Colossyan was created from Defudger, a product that detects artificial media and distinguishes it from AI-created content. We realize the impact our product can have with creating AI videos, that is why we use unique technology to track all generated content and prohibit unintended use. We realize we carry the responsibility not only to our clients but also to the actors we use in our videos.

People are our focus and priority. It might sound funny that our software isn’t #1, since we are a tech company, but in our eyes, it’s the only acceptable way to be present in this space now and also in the future. Saying that, there are people in the world who want to use technology maliciously and companies that don’t have restrictions on what can be generated. Even worse, technology being developed with malicious intent in the first place. We obviously do not support products that are intended for that sort of use. We have to keep the big picture in mind when talking about malicious use.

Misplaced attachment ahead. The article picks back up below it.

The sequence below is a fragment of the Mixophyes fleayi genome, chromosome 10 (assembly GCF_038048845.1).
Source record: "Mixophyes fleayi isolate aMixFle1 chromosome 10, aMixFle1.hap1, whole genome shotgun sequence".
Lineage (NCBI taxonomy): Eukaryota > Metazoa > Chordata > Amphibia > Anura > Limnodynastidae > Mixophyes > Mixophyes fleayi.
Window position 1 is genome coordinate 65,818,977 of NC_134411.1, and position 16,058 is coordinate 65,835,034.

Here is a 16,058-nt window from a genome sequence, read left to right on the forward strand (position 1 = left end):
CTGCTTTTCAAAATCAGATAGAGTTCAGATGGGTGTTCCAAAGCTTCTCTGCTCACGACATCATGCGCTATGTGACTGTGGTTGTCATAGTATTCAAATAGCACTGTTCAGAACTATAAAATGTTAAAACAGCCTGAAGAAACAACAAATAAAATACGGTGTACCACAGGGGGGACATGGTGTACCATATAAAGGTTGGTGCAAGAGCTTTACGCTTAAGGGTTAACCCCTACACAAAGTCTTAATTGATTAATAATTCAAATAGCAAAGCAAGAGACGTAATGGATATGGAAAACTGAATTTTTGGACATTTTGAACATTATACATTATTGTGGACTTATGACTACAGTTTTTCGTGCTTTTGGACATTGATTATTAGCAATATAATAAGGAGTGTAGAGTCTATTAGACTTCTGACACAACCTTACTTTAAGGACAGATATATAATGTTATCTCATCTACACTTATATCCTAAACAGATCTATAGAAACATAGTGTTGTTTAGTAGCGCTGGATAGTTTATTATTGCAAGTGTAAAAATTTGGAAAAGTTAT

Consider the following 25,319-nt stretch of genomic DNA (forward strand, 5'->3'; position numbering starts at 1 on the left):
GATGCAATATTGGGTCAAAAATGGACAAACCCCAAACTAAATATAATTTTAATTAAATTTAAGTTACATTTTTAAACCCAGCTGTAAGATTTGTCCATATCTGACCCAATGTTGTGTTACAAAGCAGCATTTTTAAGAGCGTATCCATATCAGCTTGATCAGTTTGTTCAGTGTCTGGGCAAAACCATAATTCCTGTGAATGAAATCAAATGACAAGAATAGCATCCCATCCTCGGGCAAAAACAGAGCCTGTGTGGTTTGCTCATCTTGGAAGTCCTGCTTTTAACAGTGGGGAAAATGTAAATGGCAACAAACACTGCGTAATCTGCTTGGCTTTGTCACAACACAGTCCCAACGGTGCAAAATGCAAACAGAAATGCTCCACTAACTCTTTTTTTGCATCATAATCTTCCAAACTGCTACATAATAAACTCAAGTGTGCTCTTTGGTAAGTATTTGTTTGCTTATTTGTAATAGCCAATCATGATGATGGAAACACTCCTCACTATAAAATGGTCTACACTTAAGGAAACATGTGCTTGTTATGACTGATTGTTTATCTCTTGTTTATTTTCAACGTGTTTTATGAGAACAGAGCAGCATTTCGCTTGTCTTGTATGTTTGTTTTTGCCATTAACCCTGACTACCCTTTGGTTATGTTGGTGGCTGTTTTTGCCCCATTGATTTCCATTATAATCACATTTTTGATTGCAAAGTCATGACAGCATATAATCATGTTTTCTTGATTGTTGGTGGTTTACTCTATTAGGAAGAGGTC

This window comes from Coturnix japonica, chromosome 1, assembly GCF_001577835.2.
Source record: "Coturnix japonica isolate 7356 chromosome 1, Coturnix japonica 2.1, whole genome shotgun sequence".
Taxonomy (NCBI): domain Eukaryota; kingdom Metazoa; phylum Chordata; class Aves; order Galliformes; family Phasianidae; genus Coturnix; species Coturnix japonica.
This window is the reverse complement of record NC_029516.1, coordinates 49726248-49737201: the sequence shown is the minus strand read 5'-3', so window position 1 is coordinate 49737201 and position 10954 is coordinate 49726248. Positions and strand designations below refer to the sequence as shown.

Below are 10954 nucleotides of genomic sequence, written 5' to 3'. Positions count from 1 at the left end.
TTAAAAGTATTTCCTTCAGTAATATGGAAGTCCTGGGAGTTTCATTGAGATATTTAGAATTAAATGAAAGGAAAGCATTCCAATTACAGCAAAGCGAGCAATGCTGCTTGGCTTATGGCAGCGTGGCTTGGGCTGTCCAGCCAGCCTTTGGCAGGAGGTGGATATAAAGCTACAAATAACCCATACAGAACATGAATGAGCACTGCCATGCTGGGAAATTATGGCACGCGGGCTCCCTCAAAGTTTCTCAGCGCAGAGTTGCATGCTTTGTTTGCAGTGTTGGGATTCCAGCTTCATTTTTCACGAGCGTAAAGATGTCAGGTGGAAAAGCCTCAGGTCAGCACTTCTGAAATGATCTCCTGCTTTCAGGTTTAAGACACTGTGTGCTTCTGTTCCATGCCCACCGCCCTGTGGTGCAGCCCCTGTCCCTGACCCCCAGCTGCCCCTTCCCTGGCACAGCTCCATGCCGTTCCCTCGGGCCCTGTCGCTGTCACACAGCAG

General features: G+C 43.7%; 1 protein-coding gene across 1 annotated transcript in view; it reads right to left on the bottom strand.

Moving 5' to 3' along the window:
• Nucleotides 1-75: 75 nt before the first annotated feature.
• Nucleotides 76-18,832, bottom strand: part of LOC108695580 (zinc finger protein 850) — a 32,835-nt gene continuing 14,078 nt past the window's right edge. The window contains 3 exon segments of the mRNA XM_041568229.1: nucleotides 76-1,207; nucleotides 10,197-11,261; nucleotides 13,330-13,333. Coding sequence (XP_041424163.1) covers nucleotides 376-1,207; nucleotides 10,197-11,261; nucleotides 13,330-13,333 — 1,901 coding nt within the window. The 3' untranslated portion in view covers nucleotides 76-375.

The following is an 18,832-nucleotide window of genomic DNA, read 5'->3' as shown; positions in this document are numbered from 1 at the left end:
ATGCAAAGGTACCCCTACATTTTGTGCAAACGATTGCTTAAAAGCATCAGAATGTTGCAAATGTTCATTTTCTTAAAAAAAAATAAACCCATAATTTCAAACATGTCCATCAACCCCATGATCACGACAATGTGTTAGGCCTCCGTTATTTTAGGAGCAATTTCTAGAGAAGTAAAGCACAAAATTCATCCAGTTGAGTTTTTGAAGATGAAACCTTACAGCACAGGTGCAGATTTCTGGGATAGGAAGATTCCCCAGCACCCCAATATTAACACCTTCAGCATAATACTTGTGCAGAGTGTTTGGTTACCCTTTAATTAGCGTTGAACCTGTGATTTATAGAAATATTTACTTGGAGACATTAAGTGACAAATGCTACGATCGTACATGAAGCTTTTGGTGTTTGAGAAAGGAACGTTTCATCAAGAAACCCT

Any industry, food, technology, or retail has ways to help people thrive, and a small percent of those who want to tear others down or, even worse, hurt them. You can feed someone an apple the same way you can give them poison. With our product, we hope to encourage the ethical uses of AI and promote the amazing ways we can now engage with people that were never before possible. We believe that the core of it is brilliant, and we are lucky to live in a world where technology like this is now possible when people weren’t even able to imagine something like it being a reality in the past.

Deepfakes Harms & Threat Modeling | by Ashish Jaiman | Towards Data Science